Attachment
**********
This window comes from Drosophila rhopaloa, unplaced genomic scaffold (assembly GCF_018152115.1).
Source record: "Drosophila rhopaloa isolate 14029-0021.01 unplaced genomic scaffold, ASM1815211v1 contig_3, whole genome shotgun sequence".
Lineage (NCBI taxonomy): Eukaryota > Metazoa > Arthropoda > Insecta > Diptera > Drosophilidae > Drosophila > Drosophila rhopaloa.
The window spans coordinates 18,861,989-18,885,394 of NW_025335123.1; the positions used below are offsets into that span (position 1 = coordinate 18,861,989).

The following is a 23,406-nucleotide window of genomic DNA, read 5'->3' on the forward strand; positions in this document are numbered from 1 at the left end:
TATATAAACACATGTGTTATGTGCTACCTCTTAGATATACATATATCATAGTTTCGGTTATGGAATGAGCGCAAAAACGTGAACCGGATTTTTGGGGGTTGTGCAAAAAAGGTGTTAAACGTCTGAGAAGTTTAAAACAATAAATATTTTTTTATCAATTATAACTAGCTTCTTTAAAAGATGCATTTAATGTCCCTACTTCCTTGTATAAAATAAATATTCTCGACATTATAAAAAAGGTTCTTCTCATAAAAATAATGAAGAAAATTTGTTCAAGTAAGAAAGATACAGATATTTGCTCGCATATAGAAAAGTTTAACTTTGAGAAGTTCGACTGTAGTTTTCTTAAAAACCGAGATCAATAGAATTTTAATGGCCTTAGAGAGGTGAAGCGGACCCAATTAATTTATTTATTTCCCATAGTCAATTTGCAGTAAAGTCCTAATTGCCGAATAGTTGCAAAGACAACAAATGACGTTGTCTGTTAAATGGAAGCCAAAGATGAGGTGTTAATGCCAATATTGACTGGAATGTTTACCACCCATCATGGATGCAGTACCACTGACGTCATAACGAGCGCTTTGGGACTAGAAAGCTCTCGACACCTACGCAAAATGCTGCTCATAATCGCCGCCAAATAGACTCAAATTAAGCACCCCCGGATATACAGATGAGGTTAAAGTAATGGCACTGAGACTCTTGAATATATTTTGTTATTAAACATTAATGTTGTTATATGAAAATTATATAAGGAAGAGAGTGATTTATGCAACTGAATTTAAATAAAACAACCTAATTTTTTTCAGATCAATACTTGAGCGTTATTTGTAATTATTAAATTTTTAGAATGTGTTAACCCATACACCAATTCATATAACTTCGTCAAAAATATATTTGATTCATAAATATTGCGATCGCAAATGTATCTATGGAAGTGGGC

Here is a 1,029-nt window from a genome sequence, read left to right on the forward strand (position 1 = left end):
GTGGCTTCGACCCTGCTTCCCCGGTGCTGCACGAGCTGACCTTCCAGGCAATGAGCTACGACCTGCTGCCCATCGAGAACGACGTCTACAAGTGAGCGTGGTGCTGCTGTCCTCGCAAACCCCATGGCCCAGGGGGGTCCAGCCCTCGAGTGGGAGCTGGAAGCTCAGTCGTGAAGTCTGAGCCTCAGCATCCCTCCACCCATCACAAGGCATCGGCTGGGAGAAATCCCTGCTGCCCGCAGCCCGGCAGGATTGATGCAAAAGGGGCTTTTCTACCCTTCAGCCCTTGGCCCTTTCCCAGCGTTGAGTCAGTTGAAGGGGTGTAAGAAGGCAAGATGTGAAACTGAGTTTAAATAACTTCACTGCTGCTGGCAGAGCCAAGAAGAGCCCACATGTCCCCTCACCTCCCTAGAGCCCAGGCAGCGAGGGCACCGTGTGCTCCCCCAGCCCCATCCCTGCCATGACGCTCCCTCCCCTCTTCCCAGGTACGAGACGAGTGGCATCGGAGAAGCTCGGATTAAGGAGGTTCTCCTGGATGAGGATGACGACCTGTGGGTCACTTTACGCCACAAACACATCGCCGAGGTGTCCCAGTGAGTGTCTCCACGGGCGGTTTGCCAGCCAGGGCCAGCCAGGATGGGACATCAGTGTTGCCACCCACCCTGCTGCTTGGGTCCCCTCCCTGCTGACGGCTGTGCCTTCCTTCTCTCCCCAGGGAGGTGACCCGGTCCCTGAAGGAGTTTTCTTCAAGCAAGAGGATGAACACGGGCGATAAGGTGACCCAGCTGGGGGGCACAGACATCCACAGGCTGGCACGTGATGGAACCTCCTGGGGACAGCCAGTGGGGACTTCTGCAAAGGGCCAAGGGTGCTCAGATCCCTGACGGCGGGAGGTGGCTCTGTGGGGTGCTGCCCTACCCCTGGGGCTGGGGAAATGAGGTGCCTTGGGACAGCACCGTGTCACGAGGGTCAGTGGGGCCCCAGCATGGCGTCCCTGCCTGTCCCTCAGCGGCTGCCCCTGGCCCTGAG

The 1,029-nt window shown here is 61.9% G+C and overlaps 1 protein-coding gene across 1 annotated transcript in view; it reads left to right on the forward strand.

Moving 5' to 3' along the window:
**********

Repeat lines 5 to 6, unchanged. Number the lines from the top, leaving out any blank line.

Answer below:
The following is a 23,406-nucleotide window of genomic DNA, read 5'->3' on the forward strand; positions in this document are numbered from 1 at the left end:
TATATAAACACATGTGTTATGTGCTACCTCTTAGATATACATATATCATAGTTTCGGTTATGGAATGAGCGCAAAAACGTGAACCGGATTTTTGGGGGTTGTGCAAAAAAGGTGTTAAACGTCTGAGAAGTTTAAAACAATAAATATTTTTTTATCAATTATAACTAGCTTCTTTAAAAGATGCATTTAATGTCCCTACTTCCTTGTATAAAATAAATATTCTCGACATTATAAAAAAGGTTCTTCTCATAAAAATAATGAAGAAAATTTGTTCAAGTAAGAAAGATACAGATATTTGCTCGCATATAGAAAAGTTTAACTTTGAGAAGTTCGACTGTAGTTTTCTTAAAAACCGAGATCAATAGAATTTTAATGGCCTTAGAGAGGTGAAGCGGACCCAATTAATTTATTTATTTCCCATAGTCAATTTGCAGTAAAGTCCTAATTGCCGAATAGTTGCAAAGACAACAAATGACGTTGTCTGTTAAATGGAAGCCAAAGATGAGGTGTTAATGCCAATATTGACTGGAATGTTTACCACCCATCATGGATGCAGTACCACTGACGTCATAACGAGCGCTTTGGGACTAGAAAGCTCTCGACACCTACGCAAAATGCTGCTCATAATCGCCGCCAAATAGACTCAAATTAAGCACCCCCGGATATACAGATGAGGTTAAAGTAATGGCACTGAGACTCTTGAATATATTTTGTTATTAAACATTAATGTTGTTATATGAAAATTATATAAGGAAGAGAGTGATTTATGCAACTGAATTTAAATAAAACAACCTAATTTTTTTCAGATCAATACTTGAGCGTTATTTGTAATTATTAAATTTTTAGAATGTGTTAACCCATACACCAATTCATATAACTTCGTCAAAAATATATTTGATTCATAAATATTGCGATCGCAAATGTATCTATGGAAGTGGGC